If you hurt your shoulder at work, you may be entitled to workers’ compensation. But how much workers comp settlement should you get for your shoulder injury?
Based on data from Florida’s Division of Workers Compensation, the average workers’ comp settlement amount for upper extremity injuries ranged from $16,000 to $21,000. “Upper extremities” refer to the part of your body starting from the shoulder joints down to the tips of your fingers. This data was taken from all workers’ comp claims filed in the state from 2011 to 2020.
In most cases, however, the numbers can vary widely. There are a lot of factors that can affect how much workers’ comp settlement you’ll get. But one thing is for certain: hiring a lawyer can help you get a more favorable settlement amount.
It’s not a secret that many employers and insurance companies would often shortchange injured employers with their workers’ comp benefits. If they can’t deny it, they’ll do everything to reduce it as much as possible. But an experienced workers comp lawyer like Victor Malca can help you negotiate the terms of your settlement in your favor. He has already helped thousands of injured workers in Florida and he can help you too. Give us a call now if you want to get the benefits you rightfully deserve.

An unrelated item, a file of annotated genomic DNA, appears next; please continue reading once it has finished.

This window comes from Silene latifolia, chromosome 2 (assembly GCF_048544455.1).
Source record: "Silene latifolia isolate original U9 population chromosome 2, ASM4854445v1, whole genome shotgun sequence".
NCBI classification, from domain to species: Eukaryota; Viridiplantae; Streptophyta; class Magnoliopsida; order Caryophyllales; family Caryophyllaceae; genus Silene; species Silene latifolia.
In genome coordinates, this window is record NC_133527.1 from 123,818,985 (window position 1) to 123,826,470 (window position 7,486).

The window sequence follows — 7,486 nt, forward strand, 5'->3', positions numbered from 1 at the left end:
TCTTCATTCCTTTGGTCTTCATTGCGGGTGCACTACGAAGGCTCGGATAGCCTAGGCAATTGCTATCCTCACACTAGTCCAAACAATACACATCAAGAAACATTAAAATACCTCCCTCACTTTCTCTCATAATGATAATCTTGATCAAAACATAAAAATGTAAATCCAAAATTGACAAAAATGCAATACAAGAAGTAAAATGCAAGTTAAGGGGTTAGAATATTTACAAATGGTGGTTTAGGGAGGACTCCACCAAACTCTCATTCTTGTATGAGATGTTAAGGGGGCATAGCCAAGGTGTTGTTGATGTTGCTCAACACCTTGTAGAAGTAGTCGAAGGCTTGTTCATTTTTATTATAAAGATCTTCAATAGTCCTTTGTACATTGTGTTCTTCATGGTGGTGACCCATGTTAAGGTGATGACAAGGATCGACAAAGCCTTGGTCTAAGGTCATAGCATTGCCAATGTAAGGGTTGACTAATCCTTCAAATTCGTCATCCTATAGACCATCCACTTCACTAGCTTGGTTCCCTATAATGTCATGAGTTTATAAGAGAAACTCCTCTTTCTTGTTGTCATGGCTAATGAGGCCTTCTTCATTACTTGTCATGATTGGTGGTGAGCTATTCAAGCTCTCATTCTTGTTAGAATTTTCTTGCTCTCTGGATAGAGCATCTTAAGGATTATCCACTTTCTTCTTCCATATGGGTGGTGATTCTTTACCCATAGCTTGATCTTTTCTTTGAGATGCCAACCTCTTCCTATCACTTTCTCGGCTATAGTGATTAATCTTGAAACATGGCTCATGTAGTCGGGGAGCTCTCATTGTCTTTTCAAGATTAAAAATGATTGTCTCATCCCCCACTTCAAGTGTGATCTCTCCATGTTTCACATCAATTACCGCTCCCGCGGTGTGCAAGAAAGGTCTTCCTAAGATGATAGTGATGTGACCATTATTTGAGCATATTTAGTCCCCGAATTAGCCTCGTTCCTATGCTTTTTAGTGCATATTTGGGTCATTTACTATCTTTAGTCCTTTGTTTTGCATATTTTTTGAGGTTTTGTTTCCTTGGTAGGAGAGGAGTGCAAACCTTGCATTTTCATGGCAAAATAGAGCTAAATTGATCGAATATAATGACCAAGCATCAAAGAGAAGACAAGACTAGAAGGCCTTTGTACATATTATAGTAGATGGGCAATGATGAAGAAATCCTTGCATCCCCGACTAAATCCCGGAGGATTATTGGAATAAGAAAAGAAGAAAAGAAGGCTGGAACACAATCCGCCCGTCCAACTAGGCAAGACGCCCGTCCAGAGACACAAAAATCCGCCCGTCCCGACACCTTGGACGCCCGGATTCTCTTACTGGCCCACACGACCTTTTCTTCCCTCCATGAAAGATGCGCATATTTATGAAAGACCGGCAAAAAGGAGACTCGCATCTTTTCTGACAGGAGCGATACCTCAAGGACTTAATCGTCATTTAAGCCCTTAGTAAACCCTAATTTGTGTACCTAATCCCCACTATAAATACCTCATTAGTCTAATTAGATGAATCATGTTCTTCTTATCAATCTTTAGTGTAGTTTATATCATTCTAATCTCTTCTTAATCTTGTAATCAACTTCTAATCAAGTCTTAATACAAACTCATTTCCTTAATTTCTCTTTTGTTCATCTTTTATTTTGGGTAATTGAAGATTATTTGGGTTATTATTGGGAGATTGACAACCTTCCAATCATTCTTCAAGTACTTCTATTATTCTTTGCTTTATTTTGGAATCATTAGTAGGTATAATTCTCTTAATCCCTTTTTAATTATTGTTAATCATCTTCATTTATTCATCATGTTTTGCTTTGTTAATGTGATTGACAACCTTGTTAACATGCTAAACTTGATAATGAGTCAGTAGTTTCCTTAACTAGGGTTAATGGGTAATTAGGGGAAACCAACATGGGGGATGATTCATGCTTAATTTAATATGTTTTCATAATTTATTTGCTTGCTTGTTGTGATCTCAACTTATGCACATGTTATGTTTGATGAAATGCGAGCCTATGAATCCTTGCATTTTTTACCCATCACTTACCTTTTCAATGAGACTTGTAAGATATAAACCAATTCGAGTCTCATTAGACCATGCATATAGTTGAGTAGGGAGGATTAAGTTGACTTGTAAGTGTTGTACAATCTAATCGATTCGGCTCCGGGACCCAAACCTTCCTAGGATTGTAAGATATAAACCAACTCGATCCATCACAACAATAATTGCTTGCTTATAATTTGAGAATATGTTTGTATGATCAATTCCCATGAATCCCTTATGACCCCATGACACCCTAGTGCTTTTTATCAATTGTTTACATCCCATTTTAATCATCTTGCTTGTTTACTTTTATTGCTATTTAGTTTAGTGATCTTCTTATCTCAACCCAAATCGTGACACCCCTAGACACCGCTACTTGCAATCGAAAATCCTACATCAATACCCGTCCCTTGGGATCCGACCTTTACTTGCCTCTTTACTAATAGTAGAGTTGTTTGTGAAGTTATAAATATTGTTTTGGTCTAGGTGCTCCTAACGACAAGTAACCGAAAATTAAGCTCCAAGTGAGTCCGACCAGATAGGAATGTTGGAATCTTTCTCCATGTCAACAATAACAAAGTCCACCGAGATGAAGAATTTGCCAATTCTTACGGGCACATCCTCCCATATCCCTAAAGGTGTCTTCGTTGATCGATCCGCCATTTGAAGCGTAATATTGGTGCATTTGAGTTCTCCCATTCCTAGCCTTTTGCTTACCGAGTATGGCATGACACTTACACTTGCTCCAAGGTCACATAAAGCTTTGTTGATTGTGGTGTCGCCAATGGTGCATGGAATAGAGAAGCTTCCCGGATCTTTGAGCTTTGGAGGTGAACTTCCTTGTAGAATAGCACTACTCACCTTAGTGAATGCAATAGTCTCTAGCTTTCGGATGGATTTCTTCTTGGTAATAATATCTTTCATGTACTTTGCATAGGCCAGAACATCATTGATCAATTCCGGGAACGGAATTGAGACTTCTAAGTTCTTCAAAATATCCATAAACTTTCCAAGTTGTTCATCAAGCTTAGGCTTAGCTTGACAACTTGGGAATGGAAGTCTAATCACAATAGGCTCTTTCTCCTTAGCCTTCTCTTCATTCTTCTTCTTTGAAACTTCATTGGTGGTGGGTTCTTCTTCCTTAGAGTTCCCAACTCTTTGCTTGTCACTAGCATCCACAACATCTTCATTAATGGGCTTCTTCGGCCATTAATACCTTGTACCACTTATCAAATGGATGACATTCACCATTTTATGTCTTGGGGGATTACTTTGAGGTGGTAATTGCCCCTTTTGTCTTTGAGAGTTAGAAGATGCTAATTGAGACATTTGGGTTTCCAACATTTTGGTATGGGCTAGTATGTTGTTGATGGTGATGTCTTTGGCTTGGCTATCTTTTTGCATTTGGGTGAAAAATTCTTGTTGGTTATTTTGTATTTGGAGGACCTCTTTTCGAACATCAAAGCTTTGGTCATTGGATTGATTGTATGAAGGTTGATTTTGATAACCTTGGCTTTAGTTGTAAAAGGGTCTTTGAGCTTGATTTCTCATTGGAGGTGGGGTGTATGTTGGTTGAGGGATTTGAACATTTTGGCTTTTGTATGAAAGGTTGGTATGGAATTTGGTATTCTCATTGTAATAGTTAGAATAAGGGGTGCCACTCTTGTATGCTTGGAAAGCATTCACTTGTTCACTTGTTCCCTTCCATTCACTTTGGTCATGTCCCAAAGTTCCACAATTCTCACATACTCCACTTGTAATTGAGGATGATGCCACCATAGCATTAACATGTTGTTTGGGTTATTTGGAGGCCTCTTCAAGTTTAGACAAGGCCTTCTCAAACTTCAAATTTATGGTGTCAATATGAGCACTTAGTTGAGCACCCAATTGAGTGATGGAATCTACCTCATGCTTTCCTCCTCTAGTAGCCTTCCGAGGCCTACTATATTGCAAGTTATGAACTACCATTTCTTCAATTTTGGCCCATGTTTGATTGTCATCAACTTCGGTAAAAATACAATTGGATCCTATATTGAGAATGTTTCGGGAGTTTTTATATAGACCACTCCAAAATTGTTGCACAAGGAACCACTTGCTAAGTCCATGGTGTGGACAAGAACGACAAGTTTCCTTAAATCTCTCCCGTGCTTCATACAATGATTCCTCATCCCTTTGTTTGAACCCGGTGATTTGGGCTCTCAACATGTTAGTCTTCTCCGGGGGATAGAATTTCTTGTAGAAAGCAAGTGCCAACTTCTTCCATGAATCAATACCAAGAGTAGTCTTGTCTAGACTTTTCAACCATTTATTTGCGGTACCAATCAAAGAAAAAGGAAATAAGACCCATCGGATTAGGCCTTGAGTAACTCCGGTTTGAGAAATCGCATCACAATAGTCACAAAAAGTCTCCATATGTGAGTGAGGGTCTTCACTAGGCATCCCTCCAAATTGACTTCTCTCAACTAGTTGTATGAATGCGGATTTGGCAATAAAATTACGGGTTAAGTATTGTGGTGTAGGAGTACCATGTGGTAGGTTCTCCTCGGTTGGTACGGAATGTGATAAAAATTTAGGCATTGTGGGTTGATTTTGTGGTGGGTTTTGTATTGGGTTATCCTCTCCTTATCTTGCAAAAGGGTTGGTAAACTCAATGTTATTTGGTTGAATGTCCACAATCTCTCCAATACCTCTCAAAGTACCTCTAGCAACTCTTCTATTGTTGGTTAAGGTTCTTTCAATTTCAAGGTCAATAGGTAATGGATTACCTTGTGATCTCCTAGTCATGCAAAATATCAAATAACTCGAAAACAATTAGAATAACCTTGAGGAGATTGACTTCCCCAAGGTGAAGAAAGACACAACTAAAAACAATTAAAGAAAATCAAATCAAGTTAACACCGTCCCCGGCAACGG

Common Work-Related Shoulder Injuries
Shoulder injuries are some of the most common work-related injuries in the US. This is especially true for people who are constantly lifting heavy objects and doing repetitive tasks. Some of the most common shoulder injuries are:
- Rotator cuff tear. This is the most common type of shoulder injury and is usually caused by repetitive motions that cause wear and tear to the muscles and tendons. But you can also tear your rotator cuff in slip and fall accidents. Most rotator cuff injuries can be treated either with an ice pack or over-the-counter pain meds. But severe cases that cause chronic pain may require surgery.
- Frozen shoulder. You’ll most likely develop a frozen shoulder if you’ve been immobile or have limited mobility for a long period of time. This is usually the case for people recovering from a shoulder injury, broken arm, or a stroke. Like rotator cuff injuries, a severe case of frozen shoulder may need surgery.
- Impingement. Repetitive motions and age-related wear and tear often cause shoulder impingement. This may also require surgery if all the other pain management treatments won’t work.
- Shoulder dislocation. If you’ve pulled your shoulder too hard or rotated it too far, it could get dislocated. A few days of rest coupled with muscle relaxants are usually recommended for dislocated shoulders. But if nerves and blood vessels are damaged, you may need to undergo surgery.